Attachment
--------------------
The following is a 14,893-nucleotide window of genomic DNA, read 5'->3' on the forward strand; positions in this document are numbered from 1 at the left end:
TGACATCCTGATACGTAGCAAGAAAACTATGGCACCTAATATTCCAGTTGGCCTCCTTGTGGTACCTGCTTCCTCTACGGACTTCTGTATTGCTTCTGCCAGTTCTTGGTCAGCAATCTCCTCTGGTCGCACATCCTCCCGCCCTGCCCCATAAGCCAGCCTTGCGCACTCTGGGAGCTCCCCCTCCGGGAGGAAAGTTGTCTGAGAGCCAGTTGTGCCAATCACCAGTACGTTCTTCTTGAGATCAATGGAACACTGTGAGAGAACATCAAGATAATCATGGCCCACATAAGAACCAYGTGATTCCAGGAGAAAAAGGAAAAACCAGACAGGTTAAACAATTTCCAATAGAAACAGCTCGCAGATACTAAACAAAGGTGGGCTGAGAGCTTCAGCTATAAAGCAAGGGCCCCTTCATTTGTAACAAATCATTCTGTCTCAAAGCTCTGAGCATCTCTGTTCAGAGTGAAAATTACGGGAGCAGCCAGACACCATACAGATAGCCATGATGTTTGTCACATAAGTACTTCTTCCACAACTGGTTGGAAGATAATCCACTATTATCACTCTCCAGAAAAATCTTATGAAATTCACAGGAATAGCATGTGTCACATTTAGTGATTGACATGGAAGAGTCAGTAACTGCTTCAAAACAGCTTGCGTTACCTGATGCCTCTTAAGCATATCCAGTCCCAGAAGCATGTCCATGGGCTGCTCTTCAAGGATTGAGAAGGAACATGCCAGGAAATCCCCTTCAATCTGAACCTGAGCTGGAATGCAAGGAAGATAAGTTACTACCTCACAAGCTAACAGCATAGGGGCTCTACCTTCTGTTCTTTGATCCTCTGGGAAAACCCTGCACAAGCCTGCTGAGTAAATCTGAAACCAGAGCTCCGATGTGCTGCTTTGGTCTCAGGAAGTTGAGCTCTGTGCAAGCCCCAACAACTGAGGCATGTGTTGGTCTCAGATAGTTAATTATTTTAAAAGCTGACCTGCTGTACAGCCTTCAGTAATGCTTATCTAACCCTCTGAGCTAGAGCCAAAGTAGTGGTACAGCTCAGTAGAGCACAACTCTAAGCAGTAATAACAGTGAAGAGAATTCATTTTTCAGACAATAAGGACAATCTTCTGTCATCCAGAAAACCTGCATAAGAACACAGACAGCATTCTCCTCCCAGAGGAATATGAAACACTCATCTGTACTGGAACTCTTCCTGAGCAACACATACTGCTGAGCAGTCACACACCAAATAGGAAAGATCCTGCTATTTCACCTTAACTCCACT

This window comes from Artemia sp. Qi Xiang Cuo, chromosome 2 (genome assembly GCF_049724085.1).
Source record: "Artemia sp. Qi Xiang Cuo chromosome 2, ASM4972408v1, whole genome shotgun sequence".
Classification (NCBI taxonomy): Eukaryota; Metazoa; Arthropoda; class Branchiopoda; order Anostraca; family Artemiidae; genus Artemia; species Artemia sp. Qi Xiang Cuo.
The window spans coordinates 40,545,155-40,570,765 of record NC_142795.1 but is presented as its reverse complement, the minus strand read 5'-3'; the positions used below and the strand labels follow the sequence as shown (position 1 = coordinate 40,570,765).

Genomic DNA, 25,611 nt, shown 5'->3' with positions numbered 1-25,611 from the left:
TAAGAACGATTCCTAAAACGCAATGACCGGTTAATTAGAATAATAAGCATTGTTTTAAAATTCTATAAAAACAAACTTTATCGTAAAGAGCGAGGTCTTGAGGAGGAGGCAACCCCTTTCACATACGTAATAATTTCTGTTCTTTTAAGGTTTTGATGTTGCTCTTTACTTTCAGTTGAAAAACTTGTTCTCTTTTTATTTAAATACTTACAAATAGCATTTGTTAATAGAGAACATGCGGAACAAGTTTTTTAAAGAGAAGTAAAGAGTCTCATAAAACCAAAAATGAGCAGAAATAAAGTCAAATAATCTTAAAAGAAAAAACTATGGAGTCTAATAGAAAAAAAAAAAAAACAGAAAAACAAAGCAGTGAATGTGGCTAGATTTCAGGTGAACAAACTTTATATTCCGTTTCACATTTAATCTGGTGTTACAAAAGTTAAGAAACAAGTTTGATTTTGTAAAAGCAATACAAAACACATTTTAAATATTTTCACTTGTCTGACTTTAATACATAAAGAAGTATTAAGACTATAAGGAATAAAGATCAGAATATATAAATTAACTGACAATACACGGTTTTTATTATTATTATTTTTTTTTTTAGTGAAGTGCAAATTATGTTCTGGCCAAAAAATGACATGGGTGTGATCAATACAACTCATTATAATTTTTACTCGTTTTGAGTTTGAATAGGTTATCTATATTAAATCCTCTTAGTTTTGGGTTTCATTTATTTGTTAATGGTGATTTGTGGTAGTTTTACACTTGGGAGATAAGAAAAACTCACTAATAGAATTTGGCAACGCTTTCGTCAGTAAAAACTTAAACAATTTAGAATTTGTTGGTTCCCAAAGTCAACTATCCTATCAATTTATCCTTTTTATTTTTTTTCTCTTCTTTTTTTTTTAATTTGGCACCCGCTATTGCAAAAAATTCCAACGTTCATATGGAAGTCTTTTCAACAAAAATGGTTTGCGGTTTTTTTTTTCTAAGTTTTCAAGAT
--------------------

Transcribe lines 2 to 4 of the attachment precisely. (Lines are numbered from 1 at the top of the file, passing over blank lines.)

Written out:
TGACATCCTGATACGTAGCAAGAAAACTATGGCACCTAATATTCCAGTTGGCCTCCTTGTGGTACCTGCTTCCTCTACGGACTTCTGTATTGCTTCTGCCAGTTCTTGGTCAGCAATCTCCTCTGGTCGCACATCCTCCCGCCCTGCCCCATAAGCCAGCCTTGCGCACTCTGGGAGCTCCCCCTCCGGGAGGAAAGTTGTCTGAGAGCCAGTTGTGCCAATCACCAGTACGTTCTTCTTGAGATCAATGGAACACTGTGAGAGAACATCAAGATAATCATGGCCCACATAAGAACCAYGTGATTCCAGGAGAAAAAGGAAAAACCAGACAGGTTAAACAATTTCCAATAGAAACAGCTCGCAGATACTAAACAAAGGTGGGCTGAGAGCTTCAGCTATAAAGCAAGGGCCCCTTCATTTGTAACAAATCATTCTGTCTCAAAGCTCTGAGCATCTCTGTTCAGAGTGAAAATTACGGGAGCAGCCAGACACCATACAGATAGCCATGATGTTTGTCACATAAGTACTTCTTCCACAACTGGTTGGAAGATAATCCACTATTATCACTCTCCAGAAAAATCTTATGAAATTCACAGGAATAGCATGTGTCACATTTAGTGATTGACATGGAAGAGTCAGTAACTGCTTCAAAACAGCTTGCGTTACCTGATGCCTCTTAAGCATATCCAGTCCCAGAAGCATGTCCATGGGCTGCTCTTCAAGGATTGAGAAGGAACATGCCAGGAAATCCCCTTCAATCTGAACCTGAGCTGGAATGCAAGGAAGATAAGTTACTACCTCACAAGCTAACAGCATAGGGGCTCTACCTTCTGTTCTTTGATCCTCTGGGAAAACCCTGCACAAGCCTGCTGAGTAAATCTGAAACCAGAGCTCCGATGTGCTGCTTTGGTCTCAGGAAGTTGAGCTCTGTGCAAGCCCCAACAACTGAGGCATGTGTTGGTCTCAGATAGTTAATTATTTTAAAAGCTGACCTGCTGTACAGCCTTCAGTAATGCTTATCTAACCCTCTGAGCTAGAGCCAAAGTAGTGGTACAGCTCAGTAGAGCACAACTCTAAGCAGTAATAACAGTGAAGAGAATTCATTTTTCAGACAATAAGGACAATCTTCTGTCATCCAGAAAACCTGCATAAGAACACAGACAGCATTCTCCTCCCAGAGGAATATGAAACACTCATCTGTACTGGAACTCTTCCTGAGCAACACATACTGCTGAGCAGTCACACACCAAATAGGAAAGATCCTGCTATTTCACCTTAACTCCACT

This window comes from Artemia sp. Qi Xiang Cuo, chromosome 2 (genome assembly GCF_049724085.1).
Source record: "Artemia sp. Qi Xiang Cuo chromosome 2, ASM4972408v1, whole genome shotgun sequence".